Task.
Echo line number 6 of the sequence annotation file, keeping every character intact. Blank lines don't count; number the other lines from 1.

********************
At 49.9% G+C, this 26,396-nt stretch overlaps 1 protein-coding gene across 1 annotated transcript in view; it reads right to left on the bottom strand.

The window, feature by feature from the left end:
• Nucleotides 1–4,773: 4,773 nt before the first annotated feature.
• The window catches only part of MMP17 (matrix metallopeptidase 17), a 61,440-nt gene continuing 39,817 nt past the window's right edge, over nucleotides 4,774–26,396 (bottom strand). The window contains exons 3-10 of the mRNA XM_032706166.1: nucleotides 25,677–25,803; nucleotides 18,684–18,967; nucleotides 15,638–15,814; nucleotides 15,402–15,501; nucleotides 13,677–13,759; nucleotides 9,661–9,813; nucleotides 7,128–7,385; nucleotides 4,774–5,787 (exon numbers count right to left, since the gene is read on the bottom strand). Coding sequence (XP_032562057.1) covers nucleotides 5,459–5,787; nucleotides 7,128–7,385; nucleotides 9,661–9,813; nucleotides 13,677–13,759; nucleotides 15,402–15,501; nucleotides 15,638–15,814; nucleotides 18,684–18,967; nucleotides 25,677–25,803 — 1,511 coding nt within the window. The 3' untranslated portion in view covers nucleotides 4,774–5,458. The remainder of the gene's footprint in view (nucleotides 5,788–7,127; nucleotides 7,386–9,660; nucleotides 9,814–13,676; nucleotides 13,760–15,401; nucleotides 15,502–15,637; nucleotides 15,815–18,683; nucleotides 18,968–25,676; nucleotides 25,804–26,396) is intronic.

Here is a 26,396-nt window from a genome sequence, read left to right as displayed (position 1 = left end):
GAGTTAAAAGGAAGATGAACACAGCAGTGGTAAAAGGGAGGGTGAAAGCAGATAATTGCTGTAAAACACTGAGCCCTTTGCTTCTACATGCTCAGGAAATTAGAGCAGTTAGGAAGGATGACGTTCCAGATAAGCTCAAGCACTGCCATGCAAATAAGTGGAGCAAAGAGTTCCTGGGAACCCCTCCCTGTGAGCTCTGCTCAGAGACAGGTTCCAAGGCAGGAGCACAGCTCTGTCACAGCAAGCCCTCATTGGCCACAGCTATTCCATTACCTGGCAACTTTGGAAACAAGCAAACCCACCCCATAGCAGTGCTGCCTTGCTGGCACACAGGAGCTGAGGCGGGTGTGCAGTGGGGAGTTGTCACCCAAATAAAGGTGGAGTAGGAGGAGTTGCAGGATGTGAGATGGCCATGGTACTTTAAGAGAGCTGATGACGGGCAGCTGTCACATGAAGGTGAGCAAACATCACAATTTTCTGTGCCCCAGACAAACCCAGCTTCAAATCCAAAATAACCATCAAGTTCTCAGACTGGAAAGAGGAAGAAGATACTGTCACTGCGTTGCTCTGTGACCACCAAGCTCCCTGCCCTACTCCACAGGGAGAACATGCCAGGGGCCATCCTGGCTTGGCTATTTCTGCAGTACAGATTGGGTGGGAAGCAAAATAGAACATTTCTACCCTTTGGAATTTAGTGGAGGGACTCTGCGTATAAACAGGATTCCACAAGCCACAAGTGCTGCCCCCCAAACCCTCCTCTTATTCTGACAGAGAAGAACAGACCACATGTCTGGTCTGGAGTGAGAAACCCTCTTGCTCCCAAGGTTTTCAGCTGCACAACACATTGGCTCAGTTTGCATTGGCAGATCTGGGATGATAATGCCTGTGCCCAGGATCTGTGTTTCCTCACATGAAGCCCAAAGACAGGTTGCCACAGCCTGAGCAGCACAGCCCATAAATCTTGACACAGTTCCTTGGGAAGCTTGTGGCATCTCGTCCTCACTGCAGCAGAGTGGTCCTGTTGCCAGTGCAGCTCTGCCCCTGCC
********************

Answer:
GAGTTAAAAGGAAGATGAACACAGCAGTGGTAAAAGGGAGGGTGAAAGCAGATAATTGCTGTAAAACACTGAGCCCTTTGCTTCTACATGCTCAGGAAATTAGAGCAGTTAGGAAGGATGACGTTCCAGATAAGCTCAAGCACTGCCATGCAAATAAGTGGAGCAAAGAGTTCCTGGGAACCCCTCCCTGTGAGCTCTGCTCAGAGACAGGTTCCAAGGCAGGAGCACAGCTCTGTCACAGCAAGCCCTCATTGGCCACAGCTATTCCATTACCTGGCAACTTTGGAAACAAGCAAACCCACCCCATAGCAGTGCTGCCTTGCTGGCACACAGGAGCTGAGGCGGGTGTGCAGTGGGGAGTTGTCACCCAAATAAAGGTGGAGTAGGAGGAGTTGCAGGATGTGAGATGGCCATGGTACTTTAAGAGAGCTGATGACGGGCAGCTGTCACATGAAGGTGAGCAAACATCACAATTTTCTGTGCCCCAGACAAACCCAGCTTCAAATCCAAAATAACCATCAAGTTCTCAGACTGGAAAGAGGAAGAAGATACTGTCACTGCGTTGCTCTGTGACCACCAAGCTCCCTGCCCTACTCCACAGGGAGAACATGCCAGGGGCCATCCTGGCTTGGCTATTTCTGCAGTACAGATTGGGTGGGAAGCAAAATAGAACATTTCTACCCTTTGGAATTTAGTGGAGGGACTCTGCGTATAAACAGGATTCCACAAGCCACAAGTGCTGCCCCCCAAACCCTCCTCTTATTCTGACAGAGAAGAACAGACCACATGTCTGGTCTGGAGTGAGAAACCCTCTTGCTCCCAAGGTTTTCAGCTGCACAACACATTGGCTCAGTTTGCATTGGCAGATCTGGGATGATAATGCCTGTGCCCAGGATCTGTGTTTCCTCACATGAAGCCCAAAGACAGGTTGCCACAGCCTGAGCAGCACAGCCCATAAATCTTGACACAGTTCCTTGGGAAGCTTGTGGCATCTCGTCCTCACTGCAGCAGAGTGGTCCTGTTGCCAGTGCAGCTCTGCCCCTGCC